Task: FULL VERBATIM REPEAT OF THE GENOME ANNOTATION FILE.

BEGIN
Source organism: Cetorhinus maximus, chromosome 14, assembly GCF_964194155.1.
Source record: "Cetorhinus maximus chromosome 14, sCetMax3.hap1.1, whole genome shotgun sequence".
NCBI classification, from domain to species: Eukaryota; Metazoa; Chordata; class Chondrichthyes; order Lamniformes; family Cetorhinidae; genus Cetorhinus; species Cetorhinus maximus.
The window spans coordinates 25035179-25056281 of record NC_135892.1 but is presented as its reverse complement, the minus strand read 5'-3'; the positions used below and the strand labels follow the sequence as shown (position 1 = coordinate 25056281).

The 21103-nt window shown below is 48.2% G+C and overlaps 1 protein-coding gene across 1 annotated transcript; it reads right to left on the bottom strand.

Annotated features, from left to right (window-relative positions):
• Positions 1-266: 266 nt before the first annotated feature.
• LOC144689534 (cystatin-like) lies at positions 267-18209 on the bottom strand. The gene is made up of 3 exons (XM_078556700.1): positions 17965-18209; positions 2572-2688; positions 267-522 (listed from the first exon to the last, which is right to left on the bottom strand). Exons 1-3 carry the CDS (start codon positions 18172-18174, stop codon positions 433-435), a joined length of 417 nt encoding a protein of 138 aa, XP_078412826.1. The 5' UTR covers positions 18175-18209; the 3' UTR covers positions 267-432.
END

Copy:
Source organism: Cetorhinus maximus, chromosome 14, assembly GCF_964194155.1.
Source record: "Cetorhinus maximus chromosome 14, sCetMax3.hap1.1, whole genome shotgun sequence".
NCBI classification, from domain to species: Eukaryota; Metazoa; Chordata; class Chondrichthyes; order Lamniformes; family Cetorhinidae; genus Cetorhinus; species Cetorhinus maximus.
The window spans coordinates 25035179-25056281 of record NC_135892.1 but is presented as its reverse complement, the minus strand read 5'-3'; the positions used below and the strand labels follow the sequence as shown (position 1 = coordinate 25056281).

The 21103-nt window shown below is 48.2% G+C and overlaps 1 protein-coding gene across 1 annotated transcript; it reads right to left on the bottom strand.

Annotated features, from left to right (window-relative positions):
• Positions 1-266: 266 nt before the first annotated feature.
• LOC144689534 (cystatin-like) lies at positions 267-18209 on the bottom strand. The gene is made up of 3 exons (XM_078556700.1): positions 17965-18209; positions 2572-2688; positions 267-522 (listed from the first exon to the last, which is right to left on the bottom strand). Exons 1-3 carry the CDS (start codon positions 18172-18174, stop codon positions 433-435), a joined length of 417 nt encoding a protein of 138 aa, XP_078412826.1. The 5' UTR covers positions 18175-18209; the 3' UTR covers positions 267-432.